On April 24, 2018, the Supreme Court decided two cases involving patent law: Oil States Energy Services, LLC v. Greene’s Energy Group, LLC and SAS Institute Inc. v. Iancu.
By Brendan McDermott
On April 24, 2018, the Supreme Court decided two cases involving patent law: Oil States Energy Services, LLC v. Greene’s Energy Group, LLC and SAS Institute Inc. v. Iancu. In Oil States, the Court had to resolve whether inter partes review (IPR) proceedings at the Patent Trial and Appeal Board under the America Invents Act violates the Constitution by adjudicating patent validity in a non-Article III forum without a jury. In a 7-2 decision, the Court held the IPR process is constitutional.
The Court then resolved the procedural question presented in SAS Institute of whether the Patent Trial and Appeal Board (PTAB) could properly institute an IPR trial over only some of the claims raised by the petitioner. In a 5-4 decision, the Court reversed the Federal Circuit and held that the PTAB must issue a final written decision with respect to all of the challenged claims even if the PTAB had instituted the IPR against less than all the claims.
Oil States Decision:
Justice Thomas wrote the opinion for the 7-member majority in Oil States holding that the IPR process is constitutional. In determining whether patent validity determinations could properly be delegated to the PTO, the Court first had to decide whether a patent was a public or private right. The Court held that the decision to grant a patent was a public right. Specifically, the Court held that a patent is “the grant of a public franchise.” By analogy, Justice Thomas noted the power of Congress to grant a qualified franchise permitting a company to build a bridge that reserves the authority to revoke or amend the franchise. The IPR process, therefore, is simply a qualified grant of a patent subject to revocation by Congress’s delegation to the PTO at a later date. The Court held that “[b]ecause inter partes review is a matter that Congress can properly assign to the PTO, a jury is not necessary in these proceedings.”
Justice Gorsuch, joined by Chief Justice Roberts, argued in dissent that the IPR process was unconstitutional. Justice Gorsuch focused on the historical facts, arguing that at the time of the Constitution, only courts could hear patent challenges in England. Further, he analogized patents to the grant of land patents, which can only be withdrawn through a court. He contended unavailingly that the decision to revoke a patent should similarly rest solely in the hands of the independent judiciary.
Notably, the majority’s holding is a narrow one, leaving the door open to potential future challenges to other aspects of the IPR. For instance, the majority noted that Oil States did not bring a due process challenge or contest the retroactive application of inter partes review to its patent that issued before the IPR process was in place. “Finally,” the Court stated, “our decision should not be misconstrued as suggesting that patents are not property for purposes of the Due Process Clause or the Takings Clause.”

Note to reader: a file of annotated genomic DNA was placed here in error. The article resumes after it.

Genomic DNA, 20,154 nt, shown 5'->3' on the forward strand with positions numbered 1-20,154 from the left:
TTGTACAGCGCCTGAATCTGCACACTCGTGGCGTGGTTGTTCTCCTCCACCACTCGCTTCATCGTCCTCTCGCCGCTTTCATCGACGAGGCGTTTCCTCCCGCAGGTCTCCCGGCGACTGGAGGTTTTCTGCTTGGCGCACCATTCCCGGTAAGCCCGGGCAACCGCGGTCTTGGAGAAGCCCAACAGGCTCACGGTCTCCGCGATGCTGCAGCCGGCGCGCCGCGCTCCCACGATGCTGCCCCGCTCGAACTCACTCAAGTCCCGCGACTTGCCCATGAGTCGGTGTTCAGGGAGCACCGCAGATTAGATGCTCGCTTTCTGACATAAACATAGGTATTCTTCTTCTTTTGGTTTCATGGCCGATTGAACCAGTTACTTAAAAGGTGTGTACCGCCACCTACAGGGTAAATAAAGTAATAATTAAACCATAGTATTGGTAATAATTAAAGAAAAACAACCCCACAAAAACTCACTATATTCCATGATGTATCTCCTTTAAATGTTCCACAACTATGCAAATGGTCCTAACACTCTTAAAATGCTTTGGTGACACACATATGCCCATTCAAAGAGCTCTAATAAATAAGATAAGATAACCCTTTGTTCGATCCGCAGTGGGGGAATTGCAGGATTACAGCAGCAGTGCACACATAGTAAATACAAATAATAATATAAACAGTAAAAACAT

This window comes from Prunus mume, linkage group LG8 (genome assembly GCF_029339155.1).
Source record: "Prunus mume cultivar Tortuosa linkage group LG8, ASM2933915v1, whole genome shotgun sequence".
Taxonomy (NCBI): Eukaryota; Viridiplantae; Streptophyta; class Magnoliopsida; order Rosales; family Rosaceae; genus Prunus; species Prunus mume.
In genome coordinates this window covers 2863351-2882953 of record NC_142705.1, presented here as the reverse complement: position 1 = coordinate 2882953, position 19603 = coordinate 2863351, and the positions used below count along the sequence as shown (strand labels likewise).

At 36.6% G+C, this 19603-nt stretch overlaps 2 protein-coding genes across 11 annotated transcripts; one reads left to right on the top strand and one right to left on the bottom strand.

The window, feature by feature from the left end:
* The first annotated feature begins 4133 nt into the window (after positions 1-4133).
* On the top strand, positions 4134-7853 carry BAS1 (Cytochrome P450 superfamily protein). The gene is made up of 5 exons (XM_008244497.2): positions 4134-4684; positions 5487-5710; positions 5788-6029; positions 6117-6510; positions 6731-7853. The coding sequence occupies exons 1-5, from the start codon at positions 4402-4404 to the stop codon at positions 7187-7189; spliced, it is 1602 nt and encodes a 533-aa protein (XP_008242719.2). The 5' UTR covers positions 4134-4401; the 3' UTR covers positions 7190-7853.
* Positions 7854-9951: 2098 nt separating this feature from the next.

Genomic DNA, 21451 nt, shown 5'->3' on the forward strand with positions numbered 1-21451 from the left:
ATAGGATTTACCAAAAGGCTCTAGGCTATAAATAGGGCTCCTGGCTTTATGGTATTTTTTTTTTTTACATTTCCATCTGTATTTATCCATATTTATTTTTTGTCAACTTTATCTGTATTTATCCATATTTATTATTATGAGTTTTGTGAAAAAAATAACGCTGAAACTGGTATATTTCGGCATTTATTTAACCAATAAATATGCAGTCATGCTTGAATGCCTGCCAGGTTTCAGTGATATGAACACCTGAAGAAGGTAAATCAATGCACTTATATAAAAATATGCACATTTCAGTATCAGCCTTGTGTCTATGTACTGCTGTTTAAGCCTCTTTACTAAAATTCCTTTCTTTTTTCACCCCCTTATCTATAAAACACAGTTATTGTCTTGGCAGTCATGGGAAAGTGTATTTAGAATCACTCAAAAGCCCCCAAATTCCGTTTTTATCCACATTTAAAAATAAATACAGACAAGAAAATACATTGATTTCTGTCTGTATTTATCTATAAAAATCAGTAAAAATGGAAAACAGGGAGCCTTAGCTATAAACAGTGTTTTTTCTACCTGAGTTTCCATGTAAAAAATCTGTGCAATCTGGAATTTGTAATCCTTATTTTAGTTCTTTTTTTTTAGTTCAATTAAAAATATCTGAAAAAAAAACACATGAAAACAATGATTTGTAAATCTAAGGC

SAS Institute Decision:
Although a member of the dissent in Oil States, Justice Gorsuch authored the majority opinion in SAS Institute. The case arose from a challenge to the PTO Director’s authority to institute partial review of claims in an IPR. A regulation established by the PTO stated that “[w]hen instituting inter partes review, the [Director] may authorize the review to proceed on all or some of the challenged claims and on all or some or the grounds of unpatentability asserted for each claim.” 37 C.F.R. § 42.108(a).
In a sharp turn from the Court’s decision in Cuozzo Speed Technologies v. Lee regarding the appealability of institution decision, the majority found that the plain language of §318(a) of the AIA provided a clear answer contrary to the PTO regulation allowing partial institution. The statute unambiguously directs that the PTO Director “shall issue a final written decision with respect to the patentability of any patent claim challenged by the petitioner.” Based on the plain language, the Court reasoned that ‘any’ claim challenged by the petitioner, meant ‘every’ claim. The Court therefore reversed the decision of the Federal Circuit permitting partial institution.
The ramifications of SAS are significant. For instance, a petitioner is estopped from arguing in a civil action any invalidity ground that was raised or reasonably could have been raised during inter partes review. That estoppel historically applied only to claims that went through the IPR trial and were subject to a final written decision. Presumably, the estoppel will now apply to all challenged claims. Further, Petitioners will now have to make more strategic decisions, such as: which claims to challenge, whether to file multiple petitions per patent challenging different claims, whether to challenge certain claims at all. Finally, a Patent Owner may have to decide whether an initial response is worth the expense if it is likely that even one claim will be instituted. Institution of one claim will now result in a full institution on all challenged claims, even those a Patent Owner believes it would defeat.
Since the SAS decision, the PTO has released a one-page Guidance document to comply with the Court’s opinion. For new petitions, the PTO has indicated that “if the PTAB institutes a trial, the PTAB will institute on all challenges raised in the petition.” For pending cases, the PTO has indicated that the PTAB may supplement the institution decision to institute on all challenges raised in the petition. Additionally, the Guidance indicates the PTAB may grant additional time, briefing, discovery, and/or oral argument depending on the circumstances of the case.